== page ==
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New Day

Rep. Carolyn Maloney (D-NY) is Interviewed about Her Congressional Race; NFL Appealing Ruling; Congresswoman Killed in Car Crash; Conservatives Host Hungary's Leader; David Axelrod on his 500th Episode. Aired 6:30-7a ET

Aired August 04, 2022 - 06:30   ET



ERROL LOUIS, CNN POLITICAL COMMENTATOR: President Biden run again in 2024.


LOUIS: Mr. Nadler?

REP. JERRY NADLER (D-NY): To early to say. It doesn't serve the purpose of the Democratic Party to - to deal with that until after the midterms.

LOUIS: Ms. Maloney?

REP. CAROLYN MALONEY (D-NY): I don't believe he's running for re- election.


BRIANNA KEILAR, CNN ANCHOR: That was Democratic Congresswoman Carolyn Maloney in the congressional primary debate in New York's 12th Congressional District, and she's with us now.

You took heat for those comments. You did later say that if President Biden does run for re-election you're going to back him. But why did you - you'd you say that? Why do you think he's not going to run for re-election?

REP. CAROLYN MALONEY (D-NY): Well, first of all, I think we owe a tremendous debt of gratitude to President Biden. He saved the country by running against former President Trump, and he defeated him. And he has also done an incredible job as president, passing the Build Back Better -- the American Rescue Plan, the infrastructure plan, now - and - and now the infrastructure -- the inflation reduction plan, which is based off the Build Back Better.

So, I think he's done an incredible job and is giving us a record to run on in the '22 elections. Let's finish the '22 elections before we get to '24.

KEILAR: But why did you - why do you think he's not running? MALONEY: That was just my own personal belief, which I'm not going to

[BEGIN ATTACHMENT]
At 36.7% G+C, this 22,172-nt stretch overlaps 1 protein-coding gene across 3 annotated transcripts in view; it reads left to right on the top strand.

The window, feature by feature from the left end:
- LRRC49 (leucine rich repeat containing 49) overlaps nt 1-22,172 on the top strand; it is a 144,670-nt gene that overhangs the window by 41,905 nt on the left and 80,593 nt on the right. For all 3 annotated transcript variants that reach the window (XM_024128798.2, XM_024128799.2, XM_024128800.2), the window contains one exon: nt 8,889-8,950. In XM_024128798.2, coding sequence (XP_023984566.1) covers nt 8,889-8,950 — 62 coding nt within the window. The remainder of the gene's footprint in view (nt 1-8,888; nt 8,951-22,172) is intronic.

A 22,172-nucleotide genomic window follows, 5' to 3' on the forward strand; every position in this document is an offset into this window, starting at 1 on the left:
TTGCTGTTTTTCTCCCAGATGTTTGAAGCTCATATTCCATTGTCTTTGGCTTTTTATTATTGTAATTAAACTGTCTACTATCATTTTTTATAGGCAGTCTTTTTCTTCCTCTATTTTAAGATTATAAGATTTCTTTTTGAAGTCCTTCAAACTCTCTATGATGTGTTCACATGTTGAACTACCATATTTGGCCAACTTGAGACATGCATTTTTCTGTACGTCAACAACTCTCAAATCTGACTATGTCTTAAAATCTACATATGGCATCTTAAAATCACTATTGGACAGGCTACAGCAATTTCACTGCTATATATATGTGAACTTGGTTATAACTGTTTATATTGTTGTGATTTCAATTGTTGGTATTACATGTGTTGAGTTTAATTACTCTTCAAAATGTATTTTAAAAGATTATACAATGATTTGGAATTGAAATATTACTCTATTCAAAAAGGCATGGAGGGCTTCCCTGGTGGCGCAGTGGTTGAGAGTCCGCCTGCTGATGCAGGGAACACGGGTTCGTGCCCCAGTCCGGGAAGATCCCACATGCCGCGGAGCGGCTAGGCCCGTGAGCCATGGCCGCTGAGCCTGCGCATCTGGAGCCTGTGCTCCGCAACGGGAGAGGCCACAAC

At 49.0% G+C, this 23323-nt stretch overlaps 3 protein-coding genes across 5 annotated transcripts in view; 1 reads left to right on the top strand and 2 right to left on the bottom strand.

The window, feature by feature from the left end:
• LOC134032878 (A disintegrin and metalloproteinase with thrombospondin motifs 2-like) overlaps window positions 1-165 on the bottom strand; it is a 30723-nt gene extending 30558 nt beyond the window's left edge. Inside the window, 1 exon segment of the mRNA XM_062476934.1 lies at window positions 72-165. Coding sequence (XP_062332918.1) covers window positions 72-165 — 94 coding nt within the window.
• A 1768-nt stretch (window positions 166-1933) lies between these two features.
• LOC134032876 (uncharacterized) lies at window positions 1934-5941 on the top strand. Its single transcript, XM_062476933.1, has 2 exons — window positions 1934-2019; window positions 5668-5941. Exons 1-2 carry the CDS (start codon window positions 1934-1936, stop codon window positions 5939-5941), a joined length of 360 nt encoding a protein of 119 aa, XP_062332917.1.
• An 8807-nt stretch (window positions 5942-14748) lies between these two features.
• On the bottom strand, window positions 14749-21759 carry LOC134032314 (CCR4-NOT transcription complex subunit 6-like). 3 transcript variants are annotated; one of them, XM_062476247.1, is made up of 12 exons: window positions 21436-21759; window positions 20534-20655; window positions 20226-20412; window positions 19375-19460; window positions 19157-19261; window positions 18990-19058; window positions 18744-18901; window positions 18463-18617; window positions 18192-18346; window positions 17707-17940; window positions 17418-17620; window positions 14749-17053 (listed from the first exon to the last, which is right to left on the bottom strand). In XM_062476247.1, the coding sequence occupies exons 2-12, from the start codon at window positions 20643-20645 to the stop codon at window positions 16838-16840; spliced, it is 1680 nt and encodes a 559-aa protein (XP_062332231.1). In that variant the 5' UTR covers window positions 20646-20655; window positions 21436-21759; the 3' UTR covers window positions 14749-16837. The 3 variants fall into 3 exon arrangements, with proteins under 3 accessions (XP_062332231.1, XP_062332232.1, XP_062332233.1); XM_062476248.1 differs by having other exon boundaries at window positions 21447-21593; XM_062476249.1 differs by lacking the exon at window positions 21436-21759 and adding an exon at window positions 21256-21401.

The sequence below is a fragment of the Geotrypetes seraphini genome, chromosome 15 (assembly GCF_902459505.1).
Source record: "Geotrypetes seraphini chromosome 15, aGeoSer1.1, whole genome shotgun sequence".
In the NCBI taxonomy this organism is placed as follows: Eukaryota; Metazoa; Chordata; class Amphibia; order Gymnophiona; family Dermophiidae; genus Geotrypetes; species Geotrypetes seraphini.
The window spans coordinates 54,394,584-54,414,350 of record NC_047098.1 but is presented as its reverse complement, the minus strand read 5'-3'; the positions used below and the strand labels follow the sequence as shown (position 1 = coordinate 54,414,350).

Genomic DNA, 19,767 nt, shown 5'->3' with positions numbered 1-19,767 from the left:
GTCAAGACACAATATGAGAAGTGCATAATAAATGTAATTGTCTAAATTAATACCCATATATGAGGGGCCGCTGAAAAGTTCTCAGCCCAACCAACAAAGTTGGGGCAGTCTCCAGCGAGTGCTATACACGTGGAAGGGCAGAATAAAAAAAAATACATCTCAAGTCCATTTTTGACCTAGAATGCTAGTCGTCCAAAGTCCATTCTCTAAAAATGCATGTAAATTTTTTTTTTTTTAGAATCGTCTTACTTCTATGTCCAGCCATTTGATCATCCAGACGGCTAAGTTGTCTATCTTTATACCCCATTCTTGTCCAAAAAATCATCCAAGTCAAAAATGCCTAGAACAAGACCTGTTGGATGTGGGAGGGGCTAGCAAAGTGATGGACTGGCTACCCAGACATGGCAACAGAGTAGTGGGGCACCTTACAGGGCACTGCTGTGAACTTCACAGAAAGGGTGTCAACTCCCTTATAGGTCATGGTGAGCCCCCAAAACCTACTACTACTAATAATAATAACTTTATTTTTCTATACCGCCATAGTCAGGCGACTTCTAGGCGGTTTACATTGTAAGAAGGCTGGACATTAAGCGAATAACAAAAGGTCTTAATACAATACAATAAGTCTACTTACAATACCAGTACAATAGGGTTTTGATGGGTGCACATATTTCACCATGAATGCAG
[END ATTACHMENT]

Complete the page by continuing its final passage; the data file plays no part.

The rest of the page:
- this could -- but I will support him if he runs. And it's totally his decision.

KEILAR: But why do you have that personal belief?

MALONEY: Well, we're all entitled to have our own information and our own beliefs, but I will support him if he runs for president. He's already been an outstanding president. He's helped the city tremendously with the American Rescue Plan. It brought $5.8 billion to our city, kept our hospitals, our trains running, helped the small businesses and provided free vaccines to everyone. And the new bill that he's come out with I think is really exciting, the inflation reduction bill, which will allow Medicare to negotiate lower drug prices. That will be extremely helpful. And has the first and most -- largest investment in greening of America. And I particularly like his -- his move to electrify the postal fleet. That's the second largest fleet in America. And it will move us towards green energy. He can use the postal offices as charging stations. And 70 percent of the toxic fumes that are polluting the environment come from fossil fuels, so it will reduce that tremendously.

KEILAR: So, you are -

MALONEY: So, thank you, President Biden.

KEILAR: OK. You're a fan of his. You're a fan of his, to be clear, even as you said that you - you think he won't be running.

I do want to ask you - I think that debate gave -

MALONEY: You know, I probably should -- Mr. President, I apologize. I want you to run. I happen to think you won't be running. But when you run or if you run, I will be there 100 percent. You have deserved it. You are a great president. And thank you for everything you've done for my state and all the states and all the cities in America. Thank you, Mr. President.

KEILAR: I think that debate may have been the - we'll see if he hears that. I bet he probably will. But I think that debate may have been the entry point for a lot of people watching this race, and then they start to realize, wait, why is Jerry Nadler and Congresswoman Maloney, why are they running against each other? He -- there was a redistricting for obviously New York.


KEILAR: And he actually now lives in your district. He could have run in the 10th still, his old district, but now here you are running against each other in the 12th. And it's gotten pretty testy. Case in point, a tweet that you put out questioning where Nadler was on the extension of a subway project, a very important one that matters to a lot of New Yorkers on the east side of Manhattan. He replied, here I am, I'm standing right next to you, a picture from the same event where he was above -- aboveground with you.